In her ensuing lawsuit, Ms. Mosley claimed that that (a) her fall was due to a defective sidewalk (the condition of which it was established at trial had been present for many years) and (b) she sustained both a foot injury and an aggravation of a pre-exiting back condition.

On May 15, 2017, the jury ruled that the defendants (the owners and operator of the hardware store) caused the accident due to their negligent maintenance and repair of the sidewalk and the jury awarded plaintiff pain and suffering damages in the sum of $1,650,000 ($350,000 past – two years, nine months, $1,300,000 future – 14 years).

The trial judge agreed with the defendants that the verdict was excessive and he ordered a reduction to $400,000 ($150,000 past, $250,000 future). In Mosley v. E.H.J. LLC (1st Dept. 2018), the appellate court agreed with the trial judge  and affirmed the reduction to a total of $400,000.

Here are the injury details:

  • nondisplaced fractures of the left foot cuboid bone and fourth metatarsal
  • cam boot – six weeks
  • physical therapy – six sessions
  • aggravation of pre-existing lumbar stenosis (a narrowing of the spinal canal in the lower back) with radiculopathy requiring several epidural steroid injections
  • continuing pain in foot and back and swelling in foot, requiring use of cane to walk
  • unable to clean house, teach at Sunday school, resume full missionary work involving visiting home-bound persons and taking them to medical appointments, or cook (all due to pain and impaired ability to stand and walk)

Orthopedic surgery experts testified for both sides. Plaintiff’s expert opined that Ms. Mosley would require a fusion surgery to her foot to alleviate her intractable pain from resulting traumatic arthritis and that the only option for her aggravated lumbar stenosis would be to perform a laminectomy and fusion surgery. Defendants’ expert testified that plaintiff’s fracture healed well, there was no arthritis, the mechanism of injury would not have caused an aggravation of plaintiff’s lumbar stenosis, she had no radiculopathy and there is no need for any surgery at all.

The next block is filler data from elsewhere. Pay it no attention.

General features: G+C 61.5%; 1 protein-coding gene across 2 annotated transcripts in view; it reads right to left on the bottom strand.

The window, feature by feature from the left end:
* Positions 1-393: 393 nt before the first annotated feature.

Inside Information:

  • Plaintiff was diagnosed with lumbar stenosis and began experiencing back pain several years before her fall (a 2010 MRI indicated she had severe lumbar stenosis). The trial judge stated that the evidence  “did not establish a significant aggravation of the spinal stenosis” and  “it could not have been a major component of the jury’s award.”
  • In her summation, plaintiff’s attorney asked the jury ro award $350,000 for past pain and suffering (the exact amount awarded) plus $1,125,000 for the future (less than the amount awarded!).

 

 

 

 

Jury’s Pain and Suffering Award for 84 Year Old Woman’s Shoulder Fractures Reduced on Appeal

Posted in Shoulder Injuries

On February 6, 2011, Dorothy Jones tripped and fell in the vestibule of the Harkness Pavilion at New York-Presbyterian Hospital in Manhattan. As a result, Ms. Jones, then 84 years old, was in extreme pain, could not move her right (dominant) arm and had to be lifted up off the floor by ambulance attendant who then took her to the emergency room. Due to the fall, she sustained fractures of her proximal humerus.